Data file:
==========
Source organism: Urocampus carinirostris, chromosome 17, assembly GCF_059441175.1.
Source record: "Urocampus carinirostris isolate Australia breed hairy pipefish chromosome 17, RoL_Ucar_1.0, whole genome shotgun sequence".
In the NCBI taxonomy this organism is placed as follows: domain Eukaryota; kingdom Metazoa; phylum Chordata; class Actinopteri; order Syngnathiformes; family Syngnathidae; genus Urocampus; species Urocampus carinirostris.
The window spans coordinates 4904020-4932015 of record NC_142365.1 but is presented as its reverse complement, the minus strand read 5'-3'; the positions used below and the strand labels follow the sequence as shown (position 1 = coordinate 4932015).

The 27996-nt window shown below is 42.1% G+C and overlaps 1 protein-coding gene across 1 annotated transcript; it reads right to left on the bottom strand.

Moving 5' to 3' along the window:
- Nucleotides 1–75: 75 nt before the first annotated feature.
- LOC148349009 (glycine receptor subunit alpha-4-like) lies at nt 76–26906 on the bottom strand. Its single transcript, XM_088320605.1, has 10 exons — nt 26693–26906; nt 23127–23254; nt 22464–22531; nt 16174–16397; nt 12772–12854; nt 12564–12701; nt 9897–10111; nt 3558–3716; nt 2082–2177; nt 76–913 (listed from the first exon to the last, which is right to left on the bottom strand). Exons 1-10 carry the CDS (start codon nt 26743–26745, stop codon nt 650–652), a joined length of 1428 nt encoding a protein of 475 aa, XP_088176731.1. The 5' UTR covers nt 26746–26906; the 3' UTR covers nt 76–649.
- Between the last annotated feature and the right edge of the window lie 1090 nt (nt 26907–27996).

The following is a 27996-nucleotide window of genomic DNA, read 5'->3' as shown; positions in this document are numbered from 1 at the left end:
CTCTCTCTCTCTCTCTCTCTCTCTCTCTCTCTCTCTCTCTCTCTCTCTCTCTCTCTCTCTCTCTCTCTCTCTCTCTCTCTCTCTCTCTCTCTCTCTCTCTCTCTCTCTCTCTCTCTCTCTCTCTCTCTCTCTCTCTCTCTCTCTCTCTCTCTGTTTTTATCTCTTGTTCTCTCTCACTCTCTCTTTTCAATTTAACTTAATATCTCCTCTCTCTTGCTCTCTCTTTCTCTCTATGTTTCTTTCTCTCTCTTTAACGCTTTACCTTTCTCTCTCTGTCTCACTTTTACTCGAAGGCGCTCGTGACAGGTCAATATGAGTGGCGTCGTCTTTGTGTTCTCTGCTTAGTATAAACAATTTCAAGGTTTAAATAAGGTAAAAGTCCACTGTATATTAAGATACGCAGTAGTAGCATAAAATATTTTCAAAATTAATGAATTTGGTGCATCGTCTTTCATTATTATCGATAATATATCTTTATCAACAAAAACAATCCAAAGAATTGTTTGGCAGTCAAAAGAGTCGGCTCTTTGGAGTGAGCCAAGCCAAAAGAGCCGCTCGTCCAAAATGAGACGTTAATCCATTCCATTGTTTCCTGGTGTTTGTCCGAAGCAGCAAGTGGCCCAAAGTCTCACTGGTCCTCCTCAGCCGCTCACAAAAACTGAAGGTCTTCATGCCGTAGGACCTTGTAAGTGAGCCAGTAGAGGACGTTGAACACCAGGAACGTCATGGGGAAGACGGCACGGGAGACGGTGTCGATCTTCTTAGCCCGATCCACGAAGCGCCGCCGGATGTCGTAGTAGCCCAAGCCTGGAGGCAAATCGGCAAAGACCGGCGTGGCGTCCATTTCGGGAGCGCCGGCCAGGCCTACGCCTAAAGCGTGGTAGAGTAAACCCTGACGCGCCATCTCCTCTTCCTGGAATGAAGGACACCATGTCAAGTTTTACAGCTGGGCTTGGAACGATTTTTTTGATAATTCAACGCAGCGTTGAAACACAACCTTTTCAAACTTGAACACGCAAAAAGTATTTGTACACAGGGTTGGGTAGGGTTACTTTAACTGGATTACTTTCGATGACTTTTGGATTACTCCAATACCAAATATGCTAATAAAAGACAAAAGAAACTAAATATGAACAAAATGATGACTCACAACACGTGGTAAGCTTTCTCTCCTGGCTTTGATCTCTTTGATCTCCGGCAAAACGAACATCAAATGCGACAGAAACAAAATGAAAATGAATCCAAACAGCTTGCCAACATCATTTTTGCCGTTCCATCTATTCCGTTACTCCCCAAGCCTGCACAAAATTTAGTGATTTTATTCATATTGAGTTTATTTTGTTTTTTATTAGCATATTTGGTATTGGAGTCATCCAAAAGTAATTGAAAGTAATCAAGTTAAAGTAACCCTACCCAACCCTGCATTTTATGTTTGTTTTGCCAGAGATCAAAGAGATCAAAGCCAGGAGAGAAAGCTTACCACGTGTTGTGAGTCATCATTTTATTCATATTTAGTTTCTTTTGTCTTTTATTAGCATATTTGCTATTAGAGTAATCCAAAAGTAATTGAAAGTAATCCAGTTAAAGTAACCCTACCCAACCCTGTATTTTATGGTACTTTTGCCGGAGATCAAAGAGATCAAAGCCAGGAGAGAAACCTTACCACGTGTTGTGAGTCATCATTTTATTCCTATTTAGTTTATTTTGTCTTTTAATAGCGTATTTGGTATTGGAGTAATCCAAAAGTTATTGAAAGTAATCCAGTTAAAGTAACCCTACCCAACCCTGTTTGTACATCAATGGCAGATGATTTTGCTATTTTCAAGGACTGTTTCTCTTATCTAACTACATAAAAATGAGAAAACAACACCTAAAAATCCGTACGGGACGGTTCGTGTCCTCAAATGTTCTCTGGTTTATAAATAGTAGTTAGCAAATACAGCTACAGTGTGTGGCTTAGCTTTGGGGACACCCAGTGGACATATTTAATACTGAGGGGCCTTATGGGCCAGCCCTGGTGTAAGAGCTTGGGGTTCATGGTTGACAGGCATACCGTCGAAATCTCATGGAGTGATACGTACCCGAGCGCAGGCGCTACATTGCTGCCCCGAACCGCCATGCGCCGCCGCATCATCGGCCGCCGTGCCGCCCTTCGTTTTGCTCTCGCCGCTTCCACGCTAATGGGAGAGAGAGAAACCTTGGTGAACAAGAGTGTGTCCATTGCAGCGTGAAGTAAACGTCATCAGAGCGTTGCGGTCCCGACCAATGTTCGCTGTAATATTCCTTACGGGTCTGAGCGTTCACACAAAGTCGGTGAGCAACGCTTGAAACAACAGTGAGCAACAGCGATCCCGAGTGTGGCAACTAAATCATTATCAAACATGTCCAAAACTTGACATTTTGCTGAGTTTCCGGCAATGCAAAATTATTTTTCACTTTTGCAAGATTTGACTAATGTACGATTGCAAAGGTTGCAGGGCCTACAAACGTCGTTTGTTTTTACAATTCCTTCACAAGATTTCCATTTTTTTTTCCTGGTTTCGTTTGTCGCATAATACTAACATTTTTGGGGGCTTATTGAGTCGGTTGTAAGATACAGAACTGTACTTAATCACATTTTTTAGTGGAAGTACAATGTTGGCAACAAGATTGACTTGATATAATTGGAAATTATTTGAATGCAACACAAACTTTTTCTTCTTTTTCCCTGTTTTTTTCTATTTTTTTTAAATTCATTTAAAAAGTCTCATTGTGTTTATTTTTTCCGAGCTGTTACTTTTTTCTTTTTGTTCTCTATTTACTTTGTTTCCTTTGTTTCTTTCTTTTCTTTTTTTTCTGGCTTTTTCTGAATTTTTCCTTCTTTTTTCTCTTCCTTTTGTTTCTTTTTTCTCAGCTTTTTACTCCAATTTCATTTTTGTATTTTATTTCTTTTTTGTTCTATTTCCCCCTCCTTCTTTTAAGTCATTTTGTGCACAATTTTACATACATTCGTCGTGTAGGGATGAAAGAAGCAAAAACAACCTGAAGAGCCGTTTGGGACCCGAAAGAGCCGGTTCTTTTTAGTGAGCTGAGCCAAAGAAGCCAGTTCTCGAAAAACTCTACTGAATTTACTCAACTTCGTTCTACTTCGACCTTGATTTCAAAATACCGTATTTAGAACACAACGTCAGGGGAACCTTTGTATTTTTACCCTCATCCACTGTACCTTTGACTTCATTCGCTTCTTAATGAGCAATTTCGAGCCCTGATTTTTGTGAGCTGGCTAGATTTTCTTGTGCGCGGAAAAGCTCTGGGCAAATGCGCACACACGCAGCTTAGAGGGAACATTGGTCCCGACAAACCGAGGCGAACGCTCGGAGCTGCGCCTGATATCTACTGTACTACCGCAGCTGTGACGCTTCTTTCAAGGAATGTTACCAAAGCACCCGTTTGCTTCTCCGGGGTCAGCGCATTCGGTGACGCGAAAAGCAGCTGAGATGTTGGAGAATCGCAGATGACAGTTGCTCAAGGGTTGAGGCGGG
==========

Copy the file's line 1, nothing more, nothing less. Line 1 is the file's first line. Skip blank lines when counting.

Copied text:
Source organism: Urocampus carinirostris, chromosome 17, assembly GCF_059441175.1.